A Man Worth Loving: A Single Dad Romance

A Man Worth Loving: A Single Dad Romance

by Kimberly Van Meter

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Aubrey Rose can't stand Sammy Halvorsen when they first meet. It's only because she's a sucker for a sweet baby that she agrees to be a nanny to his infant son. She gets that Sammy's in pain, but he's so busy burying his sorrow he's forgotten to be a father.

As she comes to know Sammy, however, she starts to fall for him. So how can she make him see that his child needs him? And when he does, will he still need her, too?

Product Details

ISBN-13: 9781426843341
Publisher: Harlequin
Publication date: 11/01/2009
Series: Home in Emmett's Mill , #2
Format: NOOK Book
Pages: 256
Sales rank: 603,918
File size: 177 KB

About the Author

Kimberly Van Meter started her writing career at the age of sixteen when she finished her first novel, typing late nights and early mornings, on her mother’s old portable typewriter. She received The Call in March 2006 with Harlequin Superromance and hasn't looked back since. She currently writes for Harlequin Dare and Harlequin Romantic Suspense.

Kimberly and her three children make their home in the Central Valley of California.

Read an Excerpt

There was a time when some might ve said that Sammy Halvorsen lived a charmed life, but—as Sammy cracked his eyelids open and squinted against the harsh sunlight, the taste of last night's party still on his tongue—those days were definitely over.

Those days ended exactly six months, sixteen days and four hours ago.

Dragging a hand across the scruff of his cheeks to wipe at his mouth, he struggled to a sitting position on the sofa just in time to hear his front door opening. He groaned silently. He'd forgotten—or maybe he'd just blocked it out of his mind—that his mother was coming with a friend to discuss something he had no interest in discussing.

"Samuel?" His mother's sharp query clanged in his head and set off a riot of pain that would gain no sympathy from Mary Halvorsen simply for the reasons he was hurting. Tying one on didn't rate on Mary's Sympathy-O-Meter; neither did anything Sammy was doing these days. And Sammy didn't have the energy to argue the fact with her.

"In here," he answered with a scratch in his throat. He cleared it and tried again. "In the living room, Ma."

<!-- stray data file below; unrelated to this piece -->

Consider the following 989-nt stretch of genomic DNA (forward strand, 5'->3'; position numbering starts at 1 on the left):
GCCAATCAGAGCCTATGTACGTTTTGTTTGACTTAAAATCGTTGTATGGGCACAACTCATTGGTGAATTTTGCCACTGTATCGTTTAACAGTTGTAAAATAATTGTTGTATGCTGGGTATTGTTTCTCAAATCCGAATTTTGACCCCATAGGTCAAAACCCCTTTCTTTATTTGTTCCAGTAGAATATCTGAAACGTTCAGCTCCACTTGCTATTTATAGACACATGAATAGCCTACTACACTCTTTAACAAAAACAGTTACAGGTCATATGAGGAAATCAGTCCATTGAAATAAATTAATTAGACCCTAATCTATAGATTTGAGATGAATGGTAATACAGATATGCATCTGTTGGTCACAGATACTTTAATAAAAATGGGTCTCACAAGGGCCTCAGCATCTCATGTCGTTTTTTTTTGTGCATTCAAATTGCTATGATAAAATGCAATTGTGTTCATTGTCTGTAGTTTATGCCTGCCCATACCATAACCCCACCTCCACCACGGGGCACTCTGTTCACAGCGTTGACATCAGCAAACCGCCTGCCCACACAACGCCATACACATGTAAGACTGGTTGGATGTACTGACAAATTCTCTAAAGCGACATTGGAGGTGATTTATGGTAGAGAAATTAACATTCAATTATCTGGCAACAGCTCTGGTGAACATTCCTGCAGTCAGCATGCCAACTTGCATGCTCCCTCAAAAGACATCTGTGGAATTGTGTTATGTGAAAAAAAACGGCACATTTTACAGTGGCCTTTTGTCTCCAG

She appeared in the doorway and the smile on her face froze when she took in his appearance. Deep disappointment or anger—he wasn't really sure but neither boded well for him—flashed in her expression, but he was too hungover to try and charm his way back into her good graces. Everything these days took too much effort. Instead, he ran a hand through his hair and then gestured to the sofa. "Can I get you some coffee or something?" he asked, pulling himself up to walk with an unsteady gait to the small kitchen.

"Coffee would be fine, Samuel," Mary said.

Sammy swayed when he reached for the dark roast blend, grimacing as the world tilted on its axis and he nearly lost whatever was souring his stomach. That would not go over well, he thought with dark humor. "Anything for your friend?" he asked, once he'd finally noticed the petite blonde standing beside his mother.

The woman shook her head and, following Mary's lead, gingerly took a seat on the sofa where previously Sammy had crashed for the night, too drunk to even make it down the short hallway to his bed.

Sammy could hear murmured conversation between the two as he filled the coffeemaker and set it to brew. He wondered why he'd agreed to this meeting. Right now he was just wishing they'd go away so he could return to that blissful sleep of the inebriated. But, as he returned with two full mugs, one for his mom and one for himself, he knew the chances of that happening were slim to none.